- if the lender was your bank – you should have seen from my bank account that I was in financial difficulty – mention if you were using your overdraft a lot or also had a credit card from the bank that you were only making minimum payments to.
And some examples of points about top-ups:
- a credit check would have shown that my finances had got worse since the first loan
- you didn’t ask if my income or expenses had changed, and they had.
- you didn’t ask for bank statements so you could check if the new repayments were affordable.
- I had said the first loan was to consolidate debt, but you should have seen that this hadn’t happened.
- you increased my interest rate, showing you realised I was in a more difficult position but you did not check whether I could actually afford the new repayments.
Also read Lender says I lied. That looks at the various reasons why your application may not have been accurate. People have won complaints where they lied because they were desperate but there are other reasons too, so think what may have applied to you.
While you are waiting for a reply
While you are waiting for the lender’s reply, try to get copies of your bank statements from 3 months before a loan to three months afterwards. You can get statements from closed bank accounts, normally going back 6 years.
Also get a copy of your current credit report now and download it. You can get one from TransUnion. Do this as soon as possible as sometimes the details change, so you want a full one saved to show the Ombudsman later if necessary.
Do not wait until the Ombudsman asks you for credit records or bank statements – you want them ready to hand. They will really help your case as they prove your financial situation when you took the loan out.
You should get a response from the lender within 8 weeks. If you don’t, phone them up and ask when you will get it – a couple of days is worth waiting for but many responses are rejections, so don’t wait weeks for one, go to the Ombudsman straight away.
The lender replies – go to the Ombudsman if a poor offer
Don’t be put off by a rejection! Or if the lender saying it was your fault because your loan application wasn’t accurate.
Sometimes a lender will send a long, complicated reply designed to make you look as though you should give up.
Lenders are obliged to do checks. For one small payday loan, these checks could have been brief. But for a large loan, the lender should have made sure they knew enough to be confident you could afford it, even if was your first loan from them. If they didn’t, send your case to the Ombudsman.
I suggest you rely on your gut feel – if you know repaying the loan caused you a lot of problems then it is worth sending the case to be looked at by the Ombudsman.
If you aren’t sure, ask what other people think in the Comments below this article. You only have 6 months to send the complaint to FOS, so it’s best to do this as soon as possible.
It isn’t usually worth trying to negotiate with these lenders, you are just wasting your time. Though Bamboo and Loans2Go anr two exceptions who will often improve an offer.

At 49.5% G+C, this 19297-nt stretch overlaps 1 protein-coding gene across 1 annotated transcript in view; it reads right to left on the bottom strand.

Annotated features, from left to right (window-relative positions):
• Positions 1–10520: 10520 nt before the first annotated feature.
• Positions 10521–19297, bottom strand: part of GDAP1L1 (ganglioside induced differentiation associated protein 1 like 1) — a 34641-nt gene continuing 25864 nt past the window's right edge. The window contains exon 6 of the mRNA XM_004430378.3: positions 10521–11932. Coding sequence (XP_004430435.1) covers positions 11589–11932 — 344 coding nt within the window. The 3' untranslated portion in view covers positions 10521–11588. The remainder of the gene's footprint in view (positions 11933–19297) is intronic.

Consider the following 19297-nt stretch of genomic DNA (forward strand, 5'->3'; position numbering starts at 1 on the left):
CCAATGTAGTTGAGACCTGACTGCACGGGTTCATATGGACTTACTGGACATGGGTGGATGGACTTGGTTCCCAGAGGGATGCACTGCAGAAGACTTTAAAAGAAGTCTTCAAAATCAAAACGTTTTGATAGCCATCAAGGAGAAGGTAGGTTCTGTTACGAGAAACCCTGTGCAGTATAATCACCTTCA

Send to Financial Ombudsman Service (FOS)
It’s easy! I suggest you use the “do it online” option to send a complaint to the Ombudsman. It asks you for all the details they need.
The main part of your complaint can be a version of what you sent the lender in your complaint. Add any more details you want, including pointing out if you think there are errors in the lender’s reply. Also attach:
- the reply from the lender
- Trans Union statutory credit record
- bank statements starting 3 months before first loan.
Your complaint will first be looked at by an adjudicator. If either you or the lender rejects the adjudicator’s decision, it will then be looked at by an Ombudsman.
Are you missing information that may help your case?
You don’t have to tell a lender you are sending the case to the Ombudsman, but it’s polite.
This is also a good point to ask the lender for a Subject Access Request (SAR) if you are missing information that may come in useful at the Ombudsman. This could be your loan applications, all credit and other affordability checks and assessments, and a statement of account for the loans, and – if you think this may be relevant – a record of all phone calls.
Also if you don’t have the bank statements from the time of the loan application, get them now. You can get these going back at least 6 years even from closed accounts. And you can often go back a lot further with an account that you are still using.
“Is there a time limit?”
You can’t complain about a loan that started before April 2007 – that is when the law changed to allow these complaints. Older complaints can be harder to win as there may be less evidence about your financial situation when you took the loan. But with an older complaint, if the lender rejects it, you can send it to the ombudsman for a decision.
Lenders will often reject a complaint if the loan started more than 6 years ago.
The Ombudsman has a 6 year rule too – but it also has another rule that applies to older complaints.
The Ombudsman can look at any complaint made about something that happened less than 6 years ago or where you complained within 3 years of finding out you have a “cause to complain”. So if you have only just heard that a lender should have checked the affordability, you can take your complaint to the Ombudsman when the lender rejects it saying that it happened more than 6 years ago.
The ombudsman also has a 6 month rule. You have to send a complaint to the Ombudsman within 6 months of getting a rejection or a poor offer from a lender. So don’t delay!
Need some help?
If you need help to complain, go to your local Citizens Advice, they will help for free.
Don’t use a claims management company. They are expensive and often incompetent. And if you still owe money, then you may just get the interest removed so you owe less… which is great, but you don’t want to have to pay a claims company in cash when you never had a cash refund to pay it from.